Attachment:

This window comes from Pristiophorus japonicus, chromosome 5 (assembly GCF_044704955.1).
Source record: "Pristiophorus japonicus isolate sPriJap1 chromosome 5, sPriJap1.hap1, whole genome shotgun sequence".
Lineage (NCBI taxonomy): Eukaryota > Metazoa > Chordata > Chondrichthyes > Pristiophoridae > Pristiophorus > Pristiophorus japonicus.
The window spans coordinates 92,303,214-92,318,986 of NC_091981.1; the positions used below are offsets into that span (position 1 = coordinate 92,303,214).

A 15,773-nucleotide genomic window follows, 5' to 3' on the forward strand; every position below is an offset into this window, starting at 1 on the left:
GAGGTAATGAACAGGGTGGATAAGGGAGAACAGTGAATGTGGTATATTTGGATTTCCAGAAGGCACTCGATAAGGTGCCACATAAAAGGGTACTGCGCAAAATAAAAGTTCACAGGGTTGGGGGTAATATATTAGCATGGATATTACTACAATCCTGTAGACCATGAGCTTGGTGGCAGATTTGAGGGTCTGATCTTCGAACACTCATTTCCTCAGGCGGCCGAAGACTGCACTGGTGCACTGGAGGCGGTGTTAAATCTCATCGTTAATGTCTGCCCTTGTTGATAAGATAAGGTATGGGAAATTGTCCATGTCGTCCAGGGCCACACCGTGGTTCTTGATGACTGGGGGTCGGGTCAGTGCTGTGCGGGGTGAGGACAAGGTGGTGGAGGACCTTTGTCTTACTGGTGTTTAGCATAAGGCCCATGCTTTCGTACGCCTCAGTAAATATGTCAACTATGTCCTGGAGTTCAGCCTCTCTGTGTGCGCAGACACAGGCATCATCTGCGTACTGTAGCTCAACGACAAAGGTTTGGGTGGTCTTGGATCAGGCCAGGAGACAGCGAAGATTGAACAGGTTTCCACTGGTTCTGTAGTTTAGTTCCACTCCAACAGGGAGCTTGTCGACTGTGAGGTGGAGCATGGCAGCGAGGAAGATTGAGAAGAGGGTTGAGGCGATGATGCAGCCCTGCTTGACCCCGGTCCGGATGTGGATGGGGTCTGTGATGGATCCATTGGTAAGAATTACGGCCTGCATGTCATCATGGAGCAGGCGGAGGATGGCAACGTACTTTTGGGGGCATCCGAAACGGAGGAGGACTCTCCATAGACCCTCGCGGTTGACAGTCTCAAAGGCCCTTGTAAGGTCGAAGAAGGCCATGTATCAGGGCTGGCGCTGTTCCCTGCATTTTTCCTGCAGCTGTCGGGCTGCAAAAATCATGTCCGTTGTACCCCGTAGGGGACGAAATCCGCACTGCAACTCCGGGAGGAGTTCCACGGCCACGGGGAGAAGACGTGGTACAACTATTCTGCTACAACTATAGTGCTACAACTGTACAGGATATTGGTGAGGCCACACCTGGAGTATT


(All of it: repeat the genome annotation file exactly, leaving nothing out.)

This window comes from Pristiophorus japonicus, chromosome 5 (assembly GCF_044704955.1).
Source record: "Pristiophorus japonicus isolate sPriJap1 chromosome 5, sPriJap1.hap1, whole genome shotgun sequence".
Lineage (NCBI taxonomy): Eukaryota > Metazoa > Chordata > Chondrichthyes > Pristiophoridae > Pristiophorus > Pristiophorus japonicus.
The window spans coordinates 92,303,214-92,318,986 of NC_091981.1; the positions used below are offsets into that span (position 1 = coordinate 92,303,214).

A 15,773-nucleotide genomic window follows, 5' to 3' on the forward strand; every position below is an offset into this window, starting at 1 on the left:
GAGGTAATGAACAGGGTGGATAAGGGAGAACAGTGAATGTGGTATATTTGGATTTCCAGAAGGCACTCGATAAGGTGCCACATAAAAGGGTACTGCGCAAAATAAAAGTTCACAGGGTTGGGGGTAATATATTAGCATGGATATTACTACAATCCTGTAGACCATGAGCTTGGTGGCAGATTTGAGGGTCTGATCTTCGAACACTCATTTCCTCAGGCGGCCGAAGACTGCACTGGTGCACTGGAGGCGGTGTTAAATCTCATCGTTAATGTCTGCCCTTGTTGATAAGATAAGGTATGGGAAATTGTCCATGTCGTCCAGGGCCACACCGTGGTTCTTGATGACTGGGGGTCGGGTCAGTGCTGTGCGGGGTGAGGACAAGGTGGTGGAGGACCTTTGTCTTACTGGTGTTTAGCATAAGGCCCATGCTTTCGTACGCCTCAGTAAATATGTCAACTATGTCCTGGAGTTCAGCCTCTCTGTGTGCGCAGACACAGGCATCATCTGCGTACTGTAGCTCAACGACAAAGGTTTGGGTGGTCTTGGATCAGGCCAGGAGACAGCGAAGATTGAACAGGTTTCCACTGGTTCTGTAGTTTAGTTCCACTCCAACAGGGAGCTTGTCGACTGTGAGGTGGAGCATGGCAGCGAGGAAGATTGAGAAGAGGGTTGAGGCGATGATGCAGCCCTGCTTGACCCCGGTCCGGATGTGGATGGGGTCTGTGATGGATCCATTGGTAAGAATTACGGCCTGCATGTCATCATGGAGCAGGCGGAGGATGGCAACGTACTTTTGGGGGCATCCGAAACGGAGGAGGACTCTCCATAGACCCTCGCGGTTGACAGTCTCAAAGGCCCTTGTAAGGTCGAAGAAGGCCATGTATCAGGGCTGGCGCTGTTCCCTGCATTTTTCCTGCAGCTGTCGGGCTGCAAAAATCATGTCCGTTGTACCCCGTAGGGGACGAAATCCGCACTGCAACTCCGGGAGGAGTTCCACGGCCACGGGGAGAAGACGTGGTACAACTATTCTGCTACAACTATAGTGCTACAACTGTACAGGATATTGGTGAGGCCACACCTGGAGTATT